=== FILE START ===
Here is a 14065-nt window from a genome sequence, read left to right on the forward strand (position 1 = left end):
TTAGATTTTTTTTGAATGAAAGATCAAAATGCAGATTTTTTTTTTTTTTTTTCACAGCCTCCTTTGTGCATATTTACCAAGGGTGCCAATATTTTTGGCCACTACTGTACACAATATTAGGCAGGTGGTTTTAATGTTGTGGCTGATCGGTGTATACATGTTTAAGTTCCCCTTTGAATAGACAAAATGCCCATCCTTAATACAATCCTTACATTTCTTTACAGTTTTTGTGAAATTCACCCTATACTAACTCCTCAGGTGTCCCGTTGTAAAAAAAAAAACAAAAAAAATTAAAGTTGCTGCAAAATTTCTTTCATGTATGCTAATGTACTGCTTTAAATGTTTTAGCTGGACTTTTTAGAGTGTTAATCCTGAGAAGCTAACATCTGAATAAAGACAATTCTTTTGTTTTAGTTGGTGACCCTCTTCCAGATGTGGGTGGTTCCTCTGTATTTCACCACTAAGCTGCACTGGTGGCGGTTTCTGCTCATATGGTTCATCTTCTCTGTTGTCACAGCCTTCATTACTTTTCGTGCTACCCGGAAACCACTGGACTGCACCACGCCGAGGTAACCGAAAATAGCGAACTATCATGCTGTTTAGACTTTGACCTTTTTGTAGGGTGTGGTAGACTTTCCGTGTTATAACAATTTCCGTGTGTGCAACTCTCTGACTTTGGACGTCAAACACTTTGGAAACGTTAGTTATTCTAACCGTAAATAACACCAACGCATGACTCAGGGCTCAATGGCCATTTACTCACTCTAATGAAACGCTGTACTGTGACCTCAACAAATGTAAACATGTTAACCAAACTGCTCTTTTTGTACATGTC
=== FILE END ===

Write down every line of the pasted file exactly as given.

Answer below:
Here is a 14065-nt window from a genome sequence, read left to right on the forward strand (position 1 = left end):
TTAGATTTTTTTTGAATGAAAGATCAAAATGCAGATTTTTTTTTTTTTTTTTCACAGCCTCCTTTGTGCATATTTACCAAGGGTGCCAATATTTTTGGCCACTACTGTACACAATATTAGGCAGGTGGTTTTAATGTTGTGGCTGATCGGTGTATACATGTTTAAGTTCCCCTTTGAATAGACAAAATGCCCATCCTTAATACAATCCTTACATTTCTTTACAGTTTTTGTGAAATTCACCCTATACTAACTCCTCAGGTGTCCCGTTGTAAAAAAAAAAACAAAAAAAATTAAAGTTGCTGCAAAATTTCTTTCATGTATGCTAATGTACTGCTTTAAATGTTTTAGCTGGACTTTTTAGAGTGTTAATCCTGAGAAGCTAACATCTGAATAAAGACAATTCTTTTGTTTTAGTTGGTGACCCTCTTCCAGATGTGGGTGGTTCCTCTGTATTTCACCACTAAGCTGCACTGGTGGCGGTTTCTGCTCATATGGTTCATCTTCTCTGTTGTCACAGCCTTCATTACTTTTCGTGCTACCCGGAAACCACTGGACTGCACCACGCCGAGGTAACCGAAAATAGCGAACTATCATGCTGTTTAGACTTTGACCTTTTTGTAGGGTGTGGTAGACTTTCCGTGTTATAACAATTTCCGTGTGTGCAACTCTCTGACTTTGGACGTCAAACACTTTGGAAACGTTAGTTATTCTAACCGTAAATAACACCAACGCATGACTCAGGGCTCAATGGCCATTTACTCACTCTAATGAAACGCTGTACTGTGACCTCAACAAATGTAAACATGTTAACCAAACTGCTCTTTTTGTACATGTC